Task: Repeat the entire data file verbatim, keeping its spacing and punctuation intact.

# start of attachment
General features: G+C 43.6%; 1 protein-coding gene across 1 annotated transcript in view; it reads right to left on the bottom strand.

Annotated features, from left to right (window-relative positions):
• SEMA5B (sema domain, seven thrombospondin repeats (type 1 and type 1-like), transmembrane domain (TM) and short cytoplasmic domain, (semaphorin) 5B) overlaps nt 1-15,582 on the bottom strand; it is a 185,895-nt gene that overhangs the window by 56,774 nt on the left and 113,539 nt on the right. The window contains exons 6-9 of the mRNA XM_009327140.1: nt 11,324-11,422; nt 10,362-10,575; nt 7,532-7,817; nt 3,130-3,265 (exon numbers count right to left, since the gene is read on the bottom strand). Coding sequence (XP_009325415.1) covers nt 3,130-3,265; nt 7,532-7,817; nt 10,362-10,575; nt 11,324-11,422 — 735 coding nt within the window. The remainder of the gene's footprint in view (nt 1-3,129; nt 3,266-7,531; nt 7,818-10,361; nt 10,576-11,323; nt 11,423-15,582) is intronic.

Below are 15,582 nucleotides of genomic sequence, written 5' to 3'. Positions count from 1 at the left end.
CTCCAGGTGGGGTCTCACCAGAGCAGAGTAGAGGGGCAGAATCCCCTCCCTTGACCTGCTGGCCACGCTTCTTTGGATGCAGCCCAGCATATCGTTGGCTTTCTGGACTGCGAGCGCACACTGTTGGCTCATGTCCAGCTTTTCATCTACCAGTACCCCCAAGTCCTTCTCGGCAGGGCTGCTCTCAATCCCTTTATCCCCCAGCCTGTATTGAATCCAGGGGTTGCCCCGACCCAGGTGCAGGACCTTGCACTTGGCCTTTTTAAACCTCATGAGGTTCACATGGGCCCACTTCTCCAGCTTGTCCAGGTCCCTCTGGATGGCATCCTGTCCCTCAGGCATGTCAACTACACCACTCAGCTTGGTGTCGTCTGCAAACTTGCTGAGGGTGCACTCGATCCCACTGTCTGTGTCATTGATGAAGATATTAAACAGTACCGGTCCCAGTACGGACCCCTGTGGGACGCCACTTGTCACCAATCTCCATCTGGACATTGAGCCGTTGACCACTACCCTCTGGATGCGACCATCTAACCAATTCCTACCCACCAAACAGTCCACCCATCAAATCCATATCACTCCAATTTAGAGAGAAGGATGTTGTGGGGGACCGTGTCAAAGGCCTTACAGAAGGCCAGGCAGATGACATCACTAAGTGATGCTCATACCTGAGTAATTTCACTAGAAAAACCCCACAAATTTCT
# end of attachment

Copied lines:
General features: G+C 43.6%; 1 protein-coding gene across 1 annotated transcript in view; it reads right to left on the bottom strand.

Annotated features, from left to right (window-relative positions):
• SEMA5B (sema domain, seven thrombospondin repeats (type 1 and type 1-like), transmembrane domain (TM) and short cytoplasmic domain, (semaphorin) 5B) overlaps nt 1-15,582 on the bottom strand; it is a 185,895-nt gene that overhangs the window by 56,774 nt on the left and 113,539 nt on the right. The window contains exons 6-9 of the mRNA XM_009327140.1: nt 11,324-11,422; nt 10,362-10,575; nt 7,532-7,817; nt 3,130-3,265 (exon numbers count right to left, since the gene is read on the bottom strand). Coding sequence (XP_009325415.1) covers nt 3,130-3,265; nt 7,532-7,817; nt 10,362-10,575; nt 11,324-11,422 — 735 coding nt within the window. The remainder of the gene's footprint in view (nt 1-3,129; nt 3,266-7,531; nt 7,818-10,361; nt 10,576-11,323; nt 11,423-15,582) is intronic.

Below are 15,582 nucleotides of genomic sequence, written 5' to 3'. Positions count from 1 at the left end.
CTCCAGGTGGGGTCTCACCAGAGCAGAGTAGAGGGGCAGAATCCCCTCCCTTGACCTGCTGGCCACGCTTCTTTGGATGCAGCCCAGCATATCGTTGGCTTTCTGGACTGCGAGCGCACACTGTTGGCTCATGTCCAGCTTTTCATCTACCAGTACCCCCAAGTCCTTCTCGGCAGGGCTGCTCTCAATCCCTTTATCCCCCAGCCTGTATTGAATCCAGGGGTTGCCCCGACCCAGGTGCAGGACCTTGCACTTGGCCTTTTTAAACCTCATGAGGTTCACATGGGCCCACTTCTCCAGCTTGTCCAGGTCCCTCTGGATGGCATCCTGTCCCTCAGGCATGTCAACTACACCACTCAGCTTGGTGTCGTCTGCAAACTTGCTGAGGGTGCACTCGATCCCACTGTCTGTGTCATTGATGAAGATATTAAACAGTACCGGTCCCAGTACGGACCCCTGTGGGACGCCACTTGTCACCAATCTCCATCTGGACATTGAGCCGTTGACCACTACCCTCTGGATGCGACCATCTAACCAATTCCTACCCACCAAACAGTCCACCCATCAAATCCATATCACTCCAATTTAGAGAGAAGGATGTTGTGGGGGACCGTGTCAAAGGCCTTACAGAAGGCCAGGCAGATGACATCACTAAGTGATGCTCATACCTGAGTAATTTCACTAGAAAAACCCCACAAATTTCT